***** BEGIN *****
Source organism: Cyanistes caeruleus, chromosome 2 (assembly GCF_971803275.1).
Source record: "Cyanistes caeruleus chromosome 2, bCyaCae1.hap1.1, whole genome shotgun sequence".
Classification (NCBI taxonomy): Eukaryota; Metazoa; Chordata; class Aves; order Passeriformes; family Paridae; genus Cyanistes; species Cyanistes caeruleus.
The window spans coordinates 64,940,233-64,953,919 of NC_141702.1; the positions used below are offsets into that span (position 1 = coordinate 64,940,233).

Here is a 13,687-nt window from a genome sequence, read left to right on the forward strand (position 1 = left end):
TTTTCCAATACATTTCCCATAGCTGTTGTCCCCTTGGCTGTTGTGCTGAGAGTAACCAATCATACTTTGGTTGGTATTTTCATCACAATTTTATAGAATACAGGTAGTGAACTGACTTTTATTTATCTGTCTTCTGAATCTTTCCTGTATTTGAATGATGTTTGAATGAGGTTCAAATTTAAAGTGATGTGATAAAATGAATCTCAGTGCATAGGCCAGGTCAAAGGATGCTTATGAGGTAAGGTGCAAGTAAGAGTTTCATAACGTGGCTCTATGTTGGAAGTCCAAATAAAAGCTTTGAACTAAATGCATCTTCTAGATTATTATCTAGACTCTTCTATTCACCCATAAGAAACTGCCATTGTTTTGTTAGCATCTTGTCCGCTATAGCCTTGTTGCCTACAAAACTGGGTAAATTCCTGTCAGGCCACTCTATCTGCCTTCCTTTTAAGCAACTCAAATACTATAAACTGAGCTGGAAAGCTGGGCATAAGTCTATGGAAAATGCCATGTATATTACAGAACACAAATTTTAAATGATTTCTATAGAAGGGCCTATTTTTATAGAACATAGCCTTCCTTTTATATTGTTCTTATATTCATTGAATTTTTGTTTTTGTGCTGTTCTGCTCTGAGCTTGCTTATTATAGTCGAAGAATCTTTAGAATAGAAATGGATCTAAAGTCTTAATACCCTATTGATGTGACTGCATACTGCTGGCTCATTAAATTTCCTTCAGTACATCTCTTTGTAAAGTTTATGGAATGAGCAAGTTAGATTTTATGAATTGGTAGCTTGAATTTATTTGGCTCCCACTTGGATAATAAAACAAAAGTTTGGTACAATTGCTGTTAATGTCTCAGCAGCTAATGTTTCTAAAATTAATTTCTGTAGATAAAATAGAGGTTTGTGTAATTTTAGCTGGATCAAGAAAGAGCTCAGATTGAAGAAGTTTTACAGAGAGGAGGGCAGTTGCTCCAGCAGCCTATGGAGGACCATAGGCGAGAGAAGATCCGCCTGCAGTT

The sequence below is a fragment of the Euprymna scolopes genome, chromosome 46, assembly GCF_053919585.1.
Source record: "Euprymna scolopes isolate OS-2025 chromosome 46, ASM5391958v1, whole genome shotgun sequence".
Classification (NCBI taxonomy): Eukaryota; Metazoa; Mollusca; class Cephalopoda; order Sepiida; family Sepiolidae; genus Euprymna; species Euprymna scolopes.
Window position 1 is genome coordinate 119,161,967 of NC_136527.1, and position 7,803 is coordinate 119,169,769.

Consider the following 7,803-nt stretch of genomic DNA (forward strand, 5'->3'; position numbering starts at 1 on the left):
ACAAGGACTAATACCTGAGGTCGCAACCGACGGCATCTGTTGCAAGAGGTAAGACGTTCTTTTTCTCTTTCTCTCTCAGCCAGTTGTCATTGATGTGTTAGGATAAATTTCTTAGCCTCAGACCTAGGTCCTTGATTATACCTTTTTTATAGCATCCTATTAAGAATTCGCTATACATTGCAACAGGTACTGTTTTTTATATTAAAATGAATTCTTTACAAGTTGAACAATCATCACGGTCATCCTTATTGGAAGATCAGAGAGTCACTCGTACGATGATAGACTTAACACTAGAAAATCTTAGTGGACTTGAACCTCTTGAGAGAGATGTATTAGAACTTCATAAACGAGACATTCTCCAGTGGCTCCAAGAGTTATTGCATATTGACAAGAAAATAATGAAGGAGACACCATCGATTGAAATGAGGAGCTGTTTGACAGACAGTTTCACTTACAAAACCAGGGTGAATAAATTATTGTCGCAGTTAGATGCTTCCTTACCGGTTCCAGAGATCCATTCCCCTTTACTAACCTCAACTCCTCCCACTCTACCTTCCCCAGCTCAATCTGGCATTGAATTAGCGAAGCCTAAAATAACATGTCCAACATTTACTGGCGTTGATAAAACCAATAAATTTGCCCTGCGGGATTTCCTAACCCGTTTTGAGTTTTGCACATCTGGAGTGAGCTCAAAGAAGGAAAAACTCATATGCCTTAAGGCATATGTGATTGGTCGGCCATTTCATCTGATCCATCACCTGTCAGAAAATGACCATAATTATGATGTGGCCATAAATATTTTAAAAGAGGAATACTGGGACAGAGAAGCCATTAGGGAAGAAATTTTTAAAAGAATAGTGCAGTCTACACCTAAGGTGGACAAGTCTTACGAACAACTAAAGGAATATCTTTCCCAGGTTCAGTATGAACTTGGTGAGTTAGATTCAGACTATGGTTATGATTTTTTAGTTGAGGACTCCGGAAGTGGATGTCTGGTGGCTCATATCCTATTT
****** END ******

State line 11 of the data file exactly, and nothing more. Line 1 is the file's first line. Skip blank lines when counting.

Consider the following 7,803-nt stretch of genomic DNA (forward strand, 5'->3'; position numbering starts at 1 on the left):